“[The] duration and effect of the complainant’s separation from other prisoners was oppressive within the meaning … of the Ombudsman Act.”

The department had argued that, in addition to the confidential information received, the prisoner’s “subsequent poor behaviour” justified his separation from all other prisoners.

But, Lines writes: “There is also a certain perversity in the department’s submission to my investigation that the complainant’s ‘concerning behaviours’ and ‘risk of self-harm’ somehow justified the length of his separation from other prisoners.”

“… A cursory examination of the complainant’s case notes would have confirmed that his ‘concerning behaviour’ came as a direct result of the fact of his separation.”

Lines adds: “Beyond the circumstances of my investigation, the department would presumably be unable to meaningfully explain or justify its decision to transfer and separate the complainant in the event of litigation arising from the incident.

“Should the complainant or another prisoner have been seriously injured in the attempted transfer, the department would have been unable to produce contemporaneous records justifying or explaining the course adopted.”

The prisoner conceded in his submission to the Ombudsman that he had been “carrying-on” because he had been affected by the pepper spray directed on prisoner B, but: “I didn’t think carrying-on because I couldn’t breathe would end up in me being in G Division for two-and-a-half months … I was left in the dark.”

The prisoner reported that confinement in G Division had played with his head and that he had begun “talking to myself”.

Lines’ report also finds that the department broke the law by failing to inform the Minister of the original incident in December 2016, and about the prisoner’s subsequent solitary confinement, for a full month.

“The report concerning the complainant’s separation [the prisoner’s solitary confinement] comprises approximately one and a half A4 pages,” Lines’ report reads.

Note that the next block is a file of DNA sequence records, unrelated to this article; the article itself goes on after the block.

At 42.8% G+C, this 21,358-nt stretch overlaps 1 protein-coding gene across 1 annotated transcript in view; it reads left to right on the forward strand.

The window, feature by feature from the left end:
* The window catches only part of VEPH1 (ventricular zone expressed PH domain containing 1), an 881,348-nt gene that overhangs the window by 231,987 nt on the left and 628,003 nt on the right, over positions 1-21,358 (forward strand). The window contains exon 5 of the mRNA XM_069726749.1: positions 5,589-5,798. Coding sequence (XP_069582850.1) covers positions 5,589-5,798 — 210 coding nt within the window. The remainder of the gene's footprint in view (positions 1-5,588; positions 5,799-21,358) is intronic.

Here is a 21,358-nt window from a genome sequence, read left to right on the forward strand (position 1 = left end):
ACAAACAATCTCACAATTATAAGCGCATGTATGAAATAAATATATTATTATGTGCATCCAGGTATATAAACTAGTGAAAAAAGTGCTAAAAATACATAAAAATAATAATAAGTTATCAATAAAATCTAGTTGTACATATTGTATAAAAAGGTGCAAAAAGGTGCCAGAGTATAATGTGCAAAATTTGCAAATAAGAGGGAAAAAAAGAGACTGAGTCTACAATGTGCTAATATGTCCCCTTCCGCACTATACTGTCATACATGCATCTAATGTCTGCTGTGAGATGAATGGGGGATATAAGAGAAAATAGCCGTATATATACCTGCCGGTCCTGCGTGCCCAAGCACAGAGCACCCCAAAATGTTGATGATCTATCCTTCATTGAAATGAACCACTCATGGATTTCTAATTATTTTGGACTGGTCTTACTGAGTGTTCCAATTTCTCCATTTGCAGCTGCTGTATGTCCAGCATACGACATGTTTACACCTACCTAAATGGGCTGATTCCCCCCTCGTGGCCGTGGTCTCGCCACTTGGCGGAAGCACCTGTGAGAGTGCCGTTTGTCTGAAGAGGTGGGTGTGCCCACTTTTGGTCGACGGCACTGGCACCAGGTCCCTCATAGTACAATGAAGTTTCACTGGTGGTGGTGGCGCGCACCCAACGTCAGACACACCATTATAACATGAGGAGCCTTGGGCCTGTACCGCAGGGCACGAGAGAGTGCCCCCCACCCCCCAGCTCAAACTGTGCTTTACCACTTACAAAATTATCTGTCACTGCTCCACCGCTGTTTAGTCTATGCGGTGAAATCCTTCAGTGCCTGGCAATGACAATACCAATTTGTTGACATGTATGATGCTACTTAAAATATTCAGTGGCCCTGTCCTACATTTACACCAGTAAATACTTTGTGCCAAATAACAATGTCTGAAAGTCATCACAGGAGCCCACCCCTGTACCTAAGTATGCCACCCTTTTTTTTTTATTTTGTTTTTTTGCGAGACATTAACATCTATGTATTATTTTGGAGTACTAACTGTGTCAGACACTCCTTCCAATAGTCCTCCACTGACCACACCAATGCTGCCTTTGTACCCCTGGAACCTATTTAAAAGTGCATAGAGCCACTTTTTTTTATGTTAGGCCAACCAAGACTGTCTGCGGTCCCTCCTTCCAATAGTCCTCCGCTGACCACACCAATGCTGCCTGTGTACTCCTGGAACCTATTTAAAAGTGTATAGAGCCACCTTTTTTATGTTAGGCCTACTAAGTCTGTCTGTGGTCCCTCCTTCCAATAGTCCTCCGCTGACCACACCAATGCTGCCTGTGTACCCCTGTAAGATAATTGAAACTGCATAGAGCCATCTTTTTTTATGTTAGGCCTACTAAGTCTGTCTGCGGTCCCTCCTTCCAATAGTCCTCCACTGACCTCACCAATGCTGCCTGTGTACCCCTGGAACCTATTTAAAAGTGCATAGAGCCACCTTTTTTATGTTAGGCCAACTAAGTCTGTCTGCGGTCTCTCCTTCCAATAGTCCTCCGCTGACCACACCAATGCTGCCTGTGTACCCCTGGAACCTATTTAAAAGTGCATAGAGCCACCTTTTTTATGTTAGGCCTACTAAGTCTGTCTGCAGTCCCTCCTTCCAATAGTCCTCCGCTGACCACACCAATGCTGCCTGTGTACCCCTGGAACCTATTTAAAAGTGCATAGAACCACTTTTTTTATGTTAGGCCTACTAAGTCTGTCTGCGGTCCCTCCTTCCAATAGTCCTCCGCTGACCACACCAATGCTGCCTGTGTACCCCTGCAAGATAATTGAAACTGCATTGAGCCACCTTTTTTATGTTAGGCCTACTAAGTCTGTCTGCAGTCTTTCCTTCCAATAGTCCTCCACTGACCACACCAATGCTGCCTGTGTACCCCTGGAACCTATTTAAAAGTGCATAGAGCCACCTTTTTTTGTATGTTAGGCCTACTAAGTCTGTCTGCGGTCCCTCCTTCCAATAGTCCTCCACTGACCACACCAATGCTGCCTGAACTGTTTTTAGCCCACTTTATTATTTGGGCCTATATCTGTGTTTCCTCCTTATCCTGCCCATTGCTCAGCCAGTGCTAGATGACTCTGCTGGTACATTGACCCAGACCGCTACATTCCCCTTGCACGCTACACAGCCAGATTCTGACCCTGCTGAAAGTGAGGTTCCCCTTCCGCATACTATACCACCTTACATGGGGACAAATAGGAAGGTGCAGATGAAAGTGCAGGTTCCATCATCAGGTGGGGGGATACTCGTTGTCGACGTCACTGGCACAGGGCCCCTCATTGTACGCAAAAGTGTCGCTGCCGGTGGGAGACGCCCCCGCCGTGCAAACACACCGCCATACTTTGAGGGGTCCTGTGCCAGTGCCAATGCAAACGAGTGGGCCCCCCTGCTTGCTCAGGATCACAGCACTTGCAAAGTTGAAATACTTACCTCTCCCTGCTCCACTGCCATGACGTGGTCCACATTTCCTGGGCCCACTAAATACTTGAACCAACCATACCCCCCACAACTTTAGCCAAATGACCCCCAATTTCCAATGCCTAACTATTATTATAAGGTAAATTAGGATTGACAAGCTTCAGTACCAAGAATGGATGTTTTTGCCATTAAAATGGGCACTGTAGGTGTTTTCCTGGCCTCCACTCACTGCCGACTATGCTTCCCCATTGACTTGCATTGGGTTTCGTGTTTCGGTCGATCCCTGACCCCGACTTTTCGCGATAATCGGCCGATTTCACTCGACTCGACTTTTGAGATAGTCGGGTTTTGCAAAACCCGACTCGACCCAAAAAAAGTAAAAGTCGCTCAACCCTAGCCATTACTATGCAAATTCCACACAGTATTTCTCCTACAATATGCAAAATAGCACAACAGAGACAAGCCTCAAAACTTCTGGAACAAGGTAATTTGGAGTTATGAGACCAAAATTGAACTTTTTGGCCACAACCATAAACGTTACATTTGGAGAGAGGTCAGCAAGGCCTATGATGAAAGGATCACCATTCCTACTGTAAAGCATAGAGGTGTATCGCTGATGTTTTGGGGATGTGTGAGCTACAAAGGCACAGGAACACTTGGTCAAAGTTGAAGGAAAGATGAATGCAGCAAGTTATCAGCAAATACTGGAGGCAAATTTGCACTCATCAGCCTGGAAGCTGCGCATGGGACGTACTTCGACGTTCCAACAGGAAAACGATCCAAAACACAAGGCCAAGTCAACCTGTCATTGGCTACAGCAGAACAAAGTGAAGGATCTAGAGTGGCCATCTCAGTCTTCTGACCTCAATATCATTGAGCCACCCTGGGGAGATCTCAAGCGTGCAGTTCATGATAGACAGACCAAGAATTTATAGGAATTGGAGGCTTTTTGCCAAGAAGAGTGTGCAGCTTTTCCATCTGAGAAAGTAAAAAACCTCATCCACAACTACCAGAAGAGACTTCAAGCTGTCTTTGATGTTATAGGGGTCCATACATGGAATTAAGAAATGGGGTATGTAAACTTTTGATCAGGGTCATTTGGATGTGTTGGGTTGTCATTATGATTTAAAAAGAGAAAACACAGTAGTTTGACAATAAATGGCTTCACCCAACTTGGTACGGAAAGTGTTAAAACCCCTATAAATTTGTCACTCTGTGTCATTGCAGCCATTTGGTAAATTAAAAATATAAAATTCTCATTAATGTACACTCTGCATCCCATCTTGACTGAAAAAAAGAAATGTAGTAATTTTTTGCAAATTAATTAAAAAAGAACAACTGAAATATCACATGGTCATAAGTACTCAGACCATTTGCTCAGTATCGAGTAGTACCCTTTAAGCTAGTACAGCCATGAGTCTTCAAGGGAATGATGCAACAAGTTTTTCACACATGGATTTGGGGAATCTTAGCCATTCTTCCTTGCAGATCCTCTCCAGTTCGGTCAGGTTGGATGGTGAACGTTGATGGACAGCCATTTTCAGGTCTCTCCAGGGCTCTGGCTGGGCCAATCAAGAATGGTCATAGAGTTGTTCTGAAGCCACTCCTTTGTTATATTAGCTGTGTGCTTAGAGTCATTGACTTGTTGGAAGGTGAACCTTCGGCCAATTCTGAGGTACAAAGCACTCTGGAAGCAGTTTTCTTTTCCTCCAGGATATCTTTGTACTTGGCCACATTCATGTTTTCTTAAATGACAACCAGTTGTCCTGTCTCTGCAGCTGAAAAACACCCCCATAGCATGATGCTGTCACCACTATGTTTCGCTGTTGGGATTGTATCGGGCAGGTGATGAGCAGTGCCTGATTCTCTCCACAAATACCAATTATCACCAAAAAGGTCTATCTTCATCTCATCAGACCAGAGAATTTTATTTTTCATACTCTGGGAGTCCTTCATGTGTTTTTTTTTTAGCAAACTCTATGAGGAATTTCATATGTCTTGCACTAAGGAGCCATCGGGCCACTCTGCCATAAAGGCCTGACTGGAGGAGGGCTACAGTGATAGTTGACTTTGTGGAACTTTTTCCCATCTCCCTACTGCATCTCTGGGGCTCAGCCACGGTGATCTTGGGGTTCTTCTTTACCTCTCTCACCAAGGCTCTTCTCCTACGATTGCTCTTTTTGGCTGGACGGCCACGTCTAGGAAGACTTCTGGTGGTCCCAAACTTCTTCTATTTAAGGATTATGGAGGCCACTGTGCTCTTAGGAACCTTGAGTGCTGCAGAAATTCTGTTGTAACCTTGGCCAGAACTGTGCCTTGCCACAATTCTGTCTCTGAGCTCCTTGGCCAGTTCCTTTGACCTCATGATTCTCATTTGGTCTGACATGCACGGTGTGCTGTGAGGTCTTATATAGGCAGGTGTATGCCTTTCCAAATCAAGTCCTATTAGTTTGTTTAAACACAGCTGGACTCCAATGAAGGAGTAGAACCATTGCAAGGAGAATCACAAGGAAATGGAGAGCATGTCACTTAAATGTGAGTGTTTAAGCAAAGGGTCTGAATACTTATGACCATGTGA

“[The] department, in failing to provide a report to the Minister as soon as reasonably practicable after the giving of the separation direction concerning the complainant, acted contrary to law.”

According to the department’s submission to the Ombudsman: “While in this case the report to the Minister was provided one month after the incident, it was a period of reduced administration and high staff leave.

“Unfortunately, over the Christmas and New Year period, the Department’s priorities must remain flexible depending on operational requirements.

“In this case I am satisfied that the Minister was kept apprised of the separation of (the complainant) in accordance with (the Act).”

According to the Ombudsman’s report, Lines’ office sent three emails and two letters, unsuccessfully seeking the department’s report into the incident at Port Augusta Prison.

Late in May 2017, the department’s Chief Executive responded, advising that: “the decision to transfer and accommodate [the complainant] at YLP was made following a careful risk assessment”.

However, the department conceded no “formal written risk assessment” was produced, nor was there any documentation of the “confidential intelligence” that justified the transfer, because that intelligence was given verbally.

However, Lines notes, “a confidential source’s reluctance to commit a piece of information to writing is of course no obstacle to the department creating its own contemporaneous record of that information”.

“The confidential intelligence and the department’s assessment of that information also constituted an integral (if not the only) basis for the department’s determination affirmed at each Separation Review (to keep the prisoner in solitary) …”

“One wonders how an officer of the department at Yatala Labour Prison could ever be satisfied of this fact in the absence of any record as to what the complainant was alleged to have done at Port Augusta Prison to justify his initial transfer and separation.”

Picton added in his statement that “I’m advised there are recommendations we will take on board as to how to improve procedures and processes relating to the separation of prisoners …”

I have discussed the matter with the Correctional Services Chief Executive and he is preparing a report for the Ombudsman on the findings and this report is due back next month.”